Again, the package we received was fair and D’Arnaud and Gose are both very intriguing young hitters with Gose having the potential to be a fairly high-impact defender in centre field, always a valuable commodity in today’s game. This isn’t to dissect or discuss the Roy Halladay trade but to determine what type of season the Jays could have had with Halladay still on the team given that the three assets we received for him are not likely to make much (or any) impact to our team for this current season.
Roy Halladay continues to pitch like a man possessed as he is ranked #1 in terms of WAR accumulated this season on Fangraphs, are we (as Jays fans) surprised in the least that Roy is the best pitcher in the game?
Pretty much par for the course for our beloved Halladay but the category we will focus on for this piece will be WAR, where Halladay is currently ranked at the top of the league (in the year of the pitcher part deux) with a very impressive 6.3 mark currently. WAR of course stands for ‘Wins above replacement’ so the number of wins that said player contributes over and above a replacement level player (think Vicente Padilla) it is a great way to see how much value he would truly add (well, close enough anyway) without giving ridiculous claims of 18-20 wins because Roy even on his off days helps us pitch complete games.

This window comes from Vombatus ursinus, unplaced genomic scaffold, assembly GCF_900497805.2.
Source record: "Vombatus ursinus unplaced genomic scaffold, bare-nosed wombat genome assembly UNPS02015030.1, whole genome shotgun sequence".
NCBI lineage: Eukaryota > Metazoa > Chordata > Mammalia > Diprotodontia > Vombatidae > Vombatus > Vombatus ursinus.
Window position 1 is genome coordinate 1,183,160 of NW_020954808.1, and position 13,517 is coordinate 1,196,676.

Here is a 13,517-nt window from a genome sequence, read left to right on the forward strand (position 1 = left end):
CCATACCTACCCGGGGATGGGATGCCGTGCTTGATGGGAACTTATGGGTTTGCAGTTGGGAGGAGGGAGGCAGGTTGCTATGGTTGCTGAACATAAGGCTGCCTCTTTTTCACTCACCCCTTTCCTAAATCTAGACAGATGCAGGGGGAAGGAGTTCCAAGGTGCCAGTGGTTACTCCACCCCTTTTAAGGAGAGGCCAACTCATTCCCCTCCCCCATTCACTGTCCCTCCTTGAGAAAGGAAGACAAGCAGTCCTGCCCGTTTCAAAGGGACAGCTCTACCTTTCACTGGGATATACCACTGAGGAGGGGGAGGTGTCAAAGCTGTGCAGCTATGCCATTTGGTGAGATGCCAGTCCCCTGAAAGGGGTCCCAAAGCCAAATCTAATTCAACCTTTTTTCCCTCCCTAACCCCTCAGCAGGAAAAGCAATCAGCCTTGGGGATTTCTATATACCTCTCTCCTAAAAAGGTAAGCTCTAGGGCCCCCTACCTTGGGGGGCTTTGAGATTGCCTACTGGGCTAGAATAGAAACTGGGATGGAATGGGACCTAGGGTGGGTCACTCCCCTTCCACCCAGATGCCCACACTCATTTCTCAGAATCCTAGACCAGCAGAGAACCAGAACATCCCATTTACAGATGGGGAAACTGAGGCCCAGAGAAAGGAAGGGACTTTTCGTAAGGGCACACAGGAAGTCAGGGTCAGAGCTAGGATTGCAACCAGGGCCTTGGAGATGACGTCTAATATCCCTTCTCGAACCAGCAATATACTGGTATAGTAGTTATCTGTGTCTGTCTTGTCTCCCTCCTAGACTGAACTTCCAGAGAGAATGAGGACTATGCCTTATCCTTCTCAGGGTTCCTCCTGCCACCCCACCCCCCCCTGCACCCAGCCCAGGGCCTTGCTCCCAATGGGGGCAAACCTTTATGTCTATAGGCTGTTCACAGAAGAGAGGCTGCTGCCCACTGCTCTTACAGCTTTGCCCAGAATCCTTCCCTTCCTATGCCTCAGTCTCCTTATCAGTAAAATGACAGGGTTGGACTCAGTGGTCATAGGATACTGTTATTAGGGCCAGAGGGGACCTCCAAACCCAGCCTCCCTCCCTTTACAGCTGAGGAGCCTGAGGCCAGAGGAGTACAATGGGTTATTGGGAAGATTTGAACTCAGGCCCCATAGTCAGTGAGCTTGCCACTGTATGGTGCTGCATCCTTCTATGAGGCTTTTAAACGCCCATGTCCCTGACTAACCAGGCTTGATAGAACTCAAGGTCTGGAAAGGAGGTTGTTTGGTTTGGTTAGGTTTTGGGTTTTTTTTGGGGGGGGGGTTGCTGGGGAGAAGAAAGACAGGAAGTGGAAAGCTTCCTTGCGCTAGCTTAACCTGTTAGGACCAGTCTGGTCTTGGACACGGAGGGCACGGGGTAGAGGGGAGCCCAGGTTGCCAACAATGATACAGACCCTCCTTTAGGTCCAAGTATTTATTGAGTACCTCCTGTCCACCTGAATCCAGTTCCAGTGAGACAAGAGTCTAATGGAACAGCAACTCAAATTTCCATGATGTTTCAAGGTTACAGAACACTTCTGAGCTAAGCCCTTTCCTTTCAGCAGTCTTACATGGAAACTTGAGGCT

Toronto’s record currently sits at 62-55 which is impressive considering the league and more specifically the division we play in, take away our 12-0 record vs. Baltimore and our record vs. AL East is a paltry 12-24. I think Roy Halladay could have helped us some in that regard given his strong track record against even the toughest AL East foes. Our starting rotation for most of the season has consisted of the impressive quartet of: